Isoniazid bactericidal activity involves electron transport chain perturbation

Sheng Zeng, Karine Soetaert, Faustine Ravon, Marie Vandeput, Dirk Bald, Jean Michel Kauffmann, Vanessa Mathys, Ruddy Wattiez, Véronique Fontaine

Research output: Contribution to JournalArticleAcademicpeer-review

Abstract

Accumulating evidence suggests that the bactericidal activity of some antibiotics may not be directly initiated by target inhibition. The activity of isoniazid (INH), a key first-line bactericidal antituberculosis drug currently known to inhibit mycolic acid synthesis, becomes extremely poor under stress conditions, such as hypoxia and starvation. This suggests that the target inhibition may not fully explain the bactericidal activity of the drug. Here, we report that INH rapidly increased Mycobacterium bovis BCG cellular ATP levels and enhanced oxygen consumption. The INH-triggered ATP increase and bactericidal activity were strongly compromised by Q203 and bedaquiline, which inhibit mycobacterial cytochrome bc 1 and F o F 1 ATP synthase, respectively. Moreover, the antioxidant N-acetylcysteine (NAC) but not 4-hydroxy-2,2,6,6-tetramethylpiperidin-1-oxyl (TEMPOL) abrogated the INH-triggered ATP increase and killing. These results reveal a link between the energetic (ATP) perturbation and INH’s killing. Furthermore, the INH-induced energetic perturbation and killing were also abrogated by chemical inhibition of NADH dehydrogenases (NDHs) and succinate dehydrogenases (SDHs), linking INH’s bactericidal activity further to the electron transport chain (ETC) perturbation. This notion was also supported by the observation that INH dissipated mycobacterial membrane potential. Importantly, inhibition of cytochrome bd oxidase significantly reduced cell recovery during INH challenge in a culture settling model, suggesting that the respiratory reprogramming to the cytochrome bd oxidase contributes to the escape of INH killing. This study implicates mycobacterial ETC perturbation through NDHs, SDHs, cytochrome bc 1 , and F o F 1 ATP synthase in INH’s bactericidal activity and pinpoints the participation of the cytochrome bd oxidase in protection against this drug under stress conditions.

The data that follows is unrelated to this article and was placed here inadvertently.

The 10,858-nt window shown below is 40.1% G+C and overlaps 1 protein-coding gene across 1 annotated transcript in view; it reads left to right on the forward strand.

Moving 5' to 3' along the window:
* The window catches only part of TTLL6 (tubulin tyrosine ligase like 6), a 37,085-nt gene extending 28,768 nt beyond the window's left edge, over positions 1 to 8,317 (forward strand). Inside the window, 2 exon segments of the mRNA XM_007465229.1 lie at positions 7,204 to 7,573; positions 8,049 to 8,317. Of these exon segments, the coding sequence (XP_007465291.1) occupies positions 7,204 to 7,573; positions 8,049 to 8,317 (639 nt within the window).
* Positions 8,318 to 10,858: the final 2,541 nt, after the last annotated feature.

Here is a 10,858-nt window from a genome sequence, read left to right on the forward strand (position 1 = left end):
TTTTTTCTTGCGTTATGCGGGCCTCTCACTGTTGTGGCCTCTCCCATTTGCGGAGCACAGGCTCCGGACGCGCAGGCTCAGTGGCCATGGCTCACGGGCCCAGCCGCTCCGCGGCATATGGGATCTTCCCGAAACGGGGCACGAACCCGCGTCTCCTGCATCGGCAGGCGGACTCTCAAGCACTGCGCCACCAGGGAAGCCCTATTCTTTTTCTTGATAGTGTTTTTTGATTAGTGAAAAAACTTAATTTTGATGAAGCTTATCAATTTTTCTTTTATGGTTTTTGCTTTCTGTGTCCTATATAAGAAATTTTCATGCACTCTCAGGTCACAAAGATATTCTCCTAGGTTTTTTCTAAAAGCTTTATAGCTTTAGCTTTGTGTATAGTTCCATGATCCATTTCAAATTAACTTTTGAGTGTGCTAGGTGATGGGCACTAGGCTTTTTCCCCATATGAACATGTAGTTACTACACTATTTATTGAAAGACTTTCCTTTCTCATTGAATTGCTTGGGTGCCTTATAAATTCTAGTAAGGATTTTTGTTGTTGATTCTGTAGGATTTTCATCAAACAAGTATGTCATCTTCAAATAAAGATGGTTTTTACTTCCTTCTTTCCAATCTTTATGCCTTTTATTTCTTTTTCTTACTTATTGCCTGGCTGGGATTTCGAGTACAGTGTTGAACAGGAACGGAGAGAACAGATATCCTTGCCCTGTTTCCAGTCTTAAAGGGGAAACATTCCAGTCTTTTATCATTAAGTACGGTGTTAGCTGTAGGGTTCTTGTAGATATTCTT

LanguageEnglish
Article numbere01841-18
JournalAntimicrobial Agents and Chemotherapy
DOIs
Publication statusPublished - 1 Mar 2019

Fingerprint

Isoniazid
Electron Transport
Adenosine Triphosphate
Electron Transport Complex IV
NADH Dehydrogenase
Succinate Dehydrogenase
Cytochromes
Mycobacterium bovis
bedaquiline
Mycolic Acids
Pharmaceutical Preparations
Acetylcysteine
Starvation
Oxygen Consumption
Membrane Potentials
Antioxidants
Anti-Bacterial Agents

Keywords

  • Bedaquiline
  • Electron transport chain
  • Isoniazid
  • Mycobacterium tuberculosis
  • Persistence
  • Q203

Cite this

Zeng, S., Soetaert, K., Ravon, F., Vandeput, M., Bald, D., Kauffmann, J. M., ... Fontaine, V. (2019). Isoniazid bactericidal activity involves electron transport chain perturbation. Antimicrobial Agents and Chemotherapy, [e01841-18]. https://doi.org/10.1128/AAC.01841-18
Zeng, Sheng ; Soetaert, Karine ; Ravon, Faustine ; Vandeput, Marie ; Bald, Dirk ; Kauffmann, Jean Michel ; Mathys, Vanessa ; Wattiez, Ruddy ; Fontaine, Véronique. / Isoniazid bactericidal activity involves electron transport chain perturbation. In: Antimicrobial Agents and Chemotherapy. 2019.
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Zeng, S, Soetaert, K, Ravon, F, Vandeput, M, Bald, D, Kauffmann, JM, Mathys, V, Wattiez, R & Fontaine, V 2019, 'Isoniazid bactericidal activity involves electron transport chain perturbation', Antimicrobial Agents and Chemotherapy. https://doi.org/10.1128/AAC.01841-18

Isoniazid bactericidal activity involves electron transport chain perturbation. / Zeng, Sheng; Soetaert, Karine; Ravon, Faustine; Vandeput, Marie; Bald, Dirk; Kauffmann, Jean Michel; Mathys, Vanessa; Wattiez, Ruddy; Fontaine, Véronique.

In: Antimicrobial Agents and Chemotherapy, 01.03.2019.

Research output: Contribution to JournalArticleAcademicpeer-review

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T1 - Isoniazid bactericidal activity involves electron transport chain perturbation